At this point I was fuming. I thought Microsoft’s products were supposed to all work wonderfully with each other. Did I need to pay $500 dollars or whatever for a non-“Express” version of Outlook which contained the needed funtionality? The intuitively obvious File -> Import did not allow one to select files… did I miss some option hidden away in Microsoft’s idiot-proof, user-friendly software?

I asked a friend for help. Claiming that his “google-fu” was superior to my own, he quickly proved the point by finding a perl program called written by Matijs van Zuijlen. Once I installed the program’s dependent modules, I was converting .msg files left and right. Running the conversion, I got lots of warning messages like:

  • This MSG file contains Unicode fields. This is currently unsupported.
  • Unknown property 10F3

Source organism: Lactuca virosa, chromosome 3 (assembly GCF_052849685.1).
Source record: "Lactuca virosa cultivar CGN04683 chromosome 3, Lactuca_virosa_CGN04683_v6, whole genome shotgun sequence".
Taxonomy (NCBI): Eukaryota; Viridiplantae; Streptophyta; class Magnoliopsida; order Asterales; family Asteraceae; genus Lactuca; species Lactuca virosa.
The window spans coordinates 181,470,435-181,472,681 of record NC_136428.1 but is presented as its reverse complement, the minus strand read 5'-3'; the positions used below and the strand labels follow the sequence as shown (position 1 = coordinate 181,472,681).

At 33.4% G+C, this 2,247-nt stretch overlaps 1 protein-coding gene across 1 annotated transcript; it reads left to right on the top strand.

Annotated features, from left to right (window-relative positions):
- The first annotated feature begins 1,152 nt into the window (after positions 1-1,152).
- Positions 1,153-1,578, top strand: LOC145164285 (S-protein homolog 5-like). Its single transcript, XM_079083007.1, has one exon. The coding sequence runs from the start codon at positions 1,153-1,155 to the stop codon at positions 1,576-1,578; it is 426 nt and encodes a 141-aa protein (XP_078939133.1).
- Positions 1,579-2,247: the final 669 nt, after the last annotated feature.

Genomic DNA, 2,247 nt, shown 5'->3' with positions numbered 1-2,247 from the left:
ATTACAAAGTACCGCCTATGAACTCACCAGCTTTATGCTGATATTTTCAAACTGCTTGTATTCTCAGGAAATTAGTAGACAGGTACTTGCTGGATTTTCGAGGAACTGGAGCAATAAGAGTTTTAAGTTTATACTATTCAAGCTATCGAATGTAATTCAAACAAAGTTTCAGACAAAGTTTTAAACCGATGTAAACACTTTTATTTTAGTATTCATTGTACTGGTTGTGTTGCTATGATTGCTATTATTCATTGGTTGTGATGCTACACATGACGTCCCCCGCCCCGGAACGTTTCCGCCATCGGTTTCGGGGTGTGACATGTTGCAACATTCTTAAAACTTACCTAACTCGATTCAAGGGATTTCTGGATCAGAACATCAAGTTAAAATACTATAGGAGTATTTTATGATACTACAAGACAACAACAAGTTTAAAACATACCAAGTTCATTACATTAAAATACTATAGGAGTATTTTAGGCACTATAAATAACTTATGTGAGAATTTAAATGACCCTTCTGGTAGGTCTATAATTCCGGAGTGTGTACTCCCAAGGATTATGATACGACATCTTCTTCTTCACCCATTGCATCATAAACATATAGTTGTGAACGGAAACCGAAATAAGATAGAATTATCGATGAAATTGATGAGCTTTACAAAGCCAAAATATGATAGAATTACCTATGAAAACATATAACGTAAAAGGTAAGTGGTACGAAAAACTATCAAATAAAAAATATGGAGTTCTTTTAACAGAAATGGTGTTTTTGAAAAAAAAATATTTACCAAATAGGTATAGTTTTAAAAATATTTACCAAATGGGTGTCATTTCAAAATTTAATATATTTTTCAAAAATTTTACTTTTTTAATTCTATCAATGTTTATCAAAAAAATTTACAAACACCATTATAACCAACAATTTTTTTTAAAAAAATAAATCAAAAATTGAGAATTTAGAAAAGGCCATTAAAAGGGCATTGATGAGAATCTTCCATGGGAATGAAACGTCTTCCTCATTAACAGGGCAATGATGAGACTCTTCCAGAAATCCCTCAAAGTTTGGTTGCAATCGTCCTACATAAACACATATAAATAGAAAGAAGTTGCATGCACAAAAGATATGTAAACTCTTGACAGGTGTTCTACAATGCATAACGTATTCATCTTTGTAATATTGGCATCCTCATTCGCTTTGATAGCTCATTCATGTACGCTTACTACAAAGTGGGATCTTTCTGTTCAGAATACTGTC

• foo_email.msg must be an OLE file at ../ line 732.

Despite these messages, I was able to create an mbox file that appeared to be valid. I managed to load the file into Thunderbird using the technique described here. Basically, Thunderbird does not explicitly have a way to import mbox files, but simply closing Thunderbird, dropping an mbox file into your “Local Folders” folder, and starting Thunderbird will give you what you want. Viewing the emails, I found they looked pretty good – formatting was a bit weird in places, but everything else seemed fine, including attachments.

So in the end, Microsoft can take all their .msg files, crush them up into a nice big wad, and cram it.